Political parties in American government have undergone a historical period of strong party performance and dominance. Throughout this eras, the ruling party tends to control both the policy agenda and the policy-making institutions. Therefore the dominance has a historical and political impact. Over the past decades, the United States has been in a session of party dealignment and realignment. Political Party realignment occurs when the less popular party gains popularity and gets stronger than the leading party, this mainly occurs as a result of the minority party leading in a critical election. An example of a realignment occurred when the strong Republican era in the United States politics ended in a critical election that leads to the election of the Democrat Franklin Roosevelt. The Republican president Herbert Hoover had become unpopular due to his policies during the great depression. During the campaign period, the Democrat Roosevelt promised to introduce a new strategy to deal with the great depression, and this resulted in the Democrats winning the critical election (Wattenberg, 2009).
Party dealignment occurs in a situation whereby no political party is dominant over the other; this may exist for example when both the Democrats and the republican hold an equal number of seats in the Congress or the Supreme Court. An example of dealignment in the political parties era occurred in 1968 when the republican Richard Nixon was elected as president of the United States, during the election both the Democrats and the republican did not gain the sane monopoly in politics as in the previous errors this lead to the United States government being a divided government. (La Palombara, 2015).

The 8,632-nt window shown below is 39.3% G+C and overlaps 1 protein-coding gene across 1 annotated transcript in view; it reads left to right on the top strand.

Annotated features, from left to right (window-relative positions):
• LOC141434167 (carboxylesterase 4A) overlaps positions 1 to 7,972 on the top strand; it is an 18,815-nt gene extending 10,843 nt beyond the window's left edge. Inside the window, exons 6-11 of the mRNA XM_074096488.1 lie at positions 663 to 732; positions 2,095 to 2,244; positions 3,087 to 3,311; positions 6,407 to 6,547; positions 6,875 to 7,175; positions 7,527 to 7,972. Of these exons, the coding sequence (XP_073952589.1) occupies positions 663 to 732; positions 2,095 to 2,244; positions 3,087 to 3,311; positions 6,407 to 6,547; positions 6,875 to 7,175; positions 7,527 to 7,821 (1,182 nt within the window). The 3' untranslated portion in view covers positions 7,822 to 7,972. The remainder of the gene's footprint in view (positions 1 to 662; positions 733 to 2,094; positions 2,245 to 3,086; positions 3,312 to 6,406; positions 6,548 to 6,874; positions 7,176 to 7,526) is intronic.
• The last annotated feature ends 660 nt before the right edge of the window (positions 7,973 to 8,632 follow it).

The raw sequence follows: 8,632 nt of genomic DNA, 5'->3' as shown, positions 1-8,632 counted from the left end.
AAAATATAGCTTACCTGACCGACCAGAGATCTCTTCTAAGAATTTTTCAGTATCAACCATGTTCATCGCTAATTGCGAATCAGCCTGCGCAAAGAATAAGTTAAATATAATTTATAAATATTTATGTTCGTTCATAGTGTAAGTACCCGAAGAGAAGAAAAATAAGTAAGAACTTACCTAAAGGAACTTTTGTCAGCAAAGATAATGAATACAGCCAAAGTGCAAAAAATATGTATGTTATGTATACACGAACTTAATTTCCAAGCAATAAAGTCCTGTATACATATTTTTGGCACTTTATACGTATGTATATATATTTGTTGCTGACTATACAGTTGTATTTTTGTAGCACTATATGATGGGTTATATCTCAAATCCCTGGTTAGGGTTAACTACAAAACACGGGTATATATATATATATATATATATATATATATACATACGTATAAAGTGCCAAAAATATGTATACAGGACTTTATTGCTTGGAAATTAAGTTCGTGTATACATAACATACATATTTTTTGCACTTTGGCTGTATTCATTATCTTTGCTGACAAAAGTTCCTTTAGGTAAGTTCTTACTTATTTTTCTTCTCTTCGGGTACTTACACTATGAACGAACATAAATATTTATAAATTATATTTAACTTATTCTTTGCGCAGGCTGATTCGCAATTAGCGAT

Given the dominance of the Democratic and Republican Parties, in what ways have third parties both helped and hindered politics and democracy in America?
Third parties in the United States face many challenges since in all states both the republicans and democrats candidates are automatically entered into the ballot while the third party candidates have to acquire thousands of signatures from the population to be listed in the ballot. The third parties tend to both help and hinder both politics and democracy in various ways.
How the Third Parties Help Both Politics and Democracy
First, third parties tend to introduce new idea; they propose most of the federal government practices and policies. For example, the populist's party came up with ideas that had great influence on some economic policies of the new deal (La Palombara, 2015). Secondly, they force the other parties to address the specific problems that may affect the population. For example, in 1992 both George Bush and Bill Clinton did not talk on the issue of the budget deficit during their campaigns until the candidate Ross Perot emphasized it in his campaigns (Bawn, 2012). Thirdly, third parties help in keeping the major parties honest through challenging the two main parties.
How the Third Parties Hinder Both Politics and Democracy
Third parties tend to spoil elections; for example, the third party may cost another major party by playing as the spoiler. If the third party attracts all voters from the major party, it causes the major party to lose the election.
Bawn, K., Cohen, M., Karol, D., Masket, S., Noel, H., & Zaller, J. (2012). A theory of political parties: Groups, policy demands and nominations in American politics. Perspectives on Politics, 10(3), 571-597.
La Palombara, J., & Weiner, M. (2015). Political Parties and Political Development.(SPD-6). Princeton University Press.
Wattenberg, M. P. (2009). The decline of American political parties, 1952-1996. Harvard University Press.